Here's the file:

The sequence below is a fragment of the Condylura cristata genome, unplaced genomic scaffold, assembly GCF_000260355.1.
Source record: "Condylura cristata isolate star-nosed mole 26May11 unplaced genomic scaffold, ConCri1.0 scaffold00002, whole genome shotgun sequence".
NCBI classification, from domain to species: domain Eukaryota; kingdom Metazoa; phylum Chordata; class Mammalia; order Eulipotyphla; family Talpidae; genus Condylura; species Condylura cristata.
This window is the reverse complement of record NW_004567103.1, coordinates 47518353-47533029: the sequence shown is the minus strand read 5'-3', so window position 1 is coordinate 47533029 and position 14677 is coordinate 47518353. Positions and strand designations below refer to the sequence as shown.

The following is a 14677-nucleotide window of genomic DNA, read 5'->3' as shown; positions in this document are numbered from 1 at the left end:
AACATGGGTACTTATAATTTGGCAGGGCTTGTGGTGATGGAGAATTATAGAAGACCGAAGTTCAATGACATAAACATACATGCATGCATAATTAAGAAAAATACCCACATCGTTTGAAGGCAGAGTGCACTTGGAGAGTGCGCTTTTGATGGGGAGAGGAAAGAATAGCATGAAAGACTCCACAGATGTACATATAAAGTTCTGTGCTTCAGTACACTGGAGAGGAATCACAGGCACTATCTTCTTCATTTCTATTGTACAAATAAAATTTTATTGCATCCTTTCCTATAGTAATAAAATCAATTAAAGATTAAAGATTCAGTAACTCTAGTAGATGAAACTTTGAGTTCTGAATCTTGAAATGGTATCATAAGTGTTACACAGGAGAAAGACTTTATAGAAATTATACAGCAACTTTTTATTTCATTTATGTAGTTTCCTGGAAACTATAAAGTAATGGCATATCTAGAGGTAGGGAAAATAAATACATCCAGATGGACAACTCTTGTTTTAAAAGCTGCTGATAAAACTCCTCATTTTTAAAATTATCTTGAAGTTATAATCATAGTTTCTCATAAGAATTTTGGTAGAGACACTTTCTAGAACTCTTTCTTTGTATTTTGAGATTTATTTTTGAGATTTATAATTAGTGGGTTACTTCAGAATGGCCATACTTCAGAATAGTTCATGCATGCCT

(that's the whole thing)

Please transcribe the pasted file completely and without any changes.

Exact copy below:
The sequence below is a fragment of the Condylura cristata genome, unplaced genomic scaffold, assembly GCF_000260355.1.
Source record: "Condylura cristata isolate star-nosed mole 26May11 unplaced genomic scaffold, ConCri1.0 scaffold00002, whole genome shotgun sequence".
NCBI classification, from domain to species: domain Eukaryota; kingdom Metazoa; phylum Chordata; class Mammalia; order Eulipotyphla; family Talpidae; genus Condylura; species Condylura cristata.
This window is the reverse complement of record NW_004567103.1, coordinates 47518353-47533029: the sequence shown is the minus strand read 5'-3', so window position 1 is coordinate 47533029 and position 14677 is coordinate 47518353. Positions and strand designations below refer to the sequence as shown.

The following is a 14677-nucleotide window of genomic DNA, read 5'->3' as shown; positions in this document are numbered from 1 at the left end:
AACATGGGTACTTATAATTTGGCAGGGCTTGTGGTGATGGAGAATTATAGAAGACCGAAGTTCAATGACATAAACATACATGCATGCATAATTAAGAAAAATACCCACATCGTTTGAAGGCAGAGTGCACTTGGAGAGTGCGCTTTTGATGGGGAGAGGAAAGAATAGCATGAAAGACTCCACAGATGTACATATAAAGTTCTGTGCTTCAGTACACTGGAGAGGAATCACAGGCACTATCTTCTTCATTTCTATTGTACAAATAAAATTTTATTGCATCCTTTCCTATAGTAATAAAATCAATTAAAGATTAAAGATTCAGTAACTCTAGTAGATGAAACTTTGAGTTCTGAATCTTGAAATGGTATCATAAGTGTTACACAGGAGAAAGACTTTATAGAAATTATACAGCAACTTTTTATTTCATTTATGTAGTTTCCTGGAAACTATAAAGTAATGGCATATCTAGAGGTAGGGAAAATAAATACATCCAGATGGACAACTCTTGTTTTAAAAGCTGCTGATAAAACTCCTCATTTTTAAAATTATCTTGAAGTTATAATCATAGTTTCTCATAAGAATTTTGGTAGAGACACTTTCTAGAACTCTTTCTTTGTATTTTGAGATTTATTTTTGAGATTTATAATTAGTGGGTTACTTCAGAATGGCCATACTTCAGAATAGTTCATGCATGCCT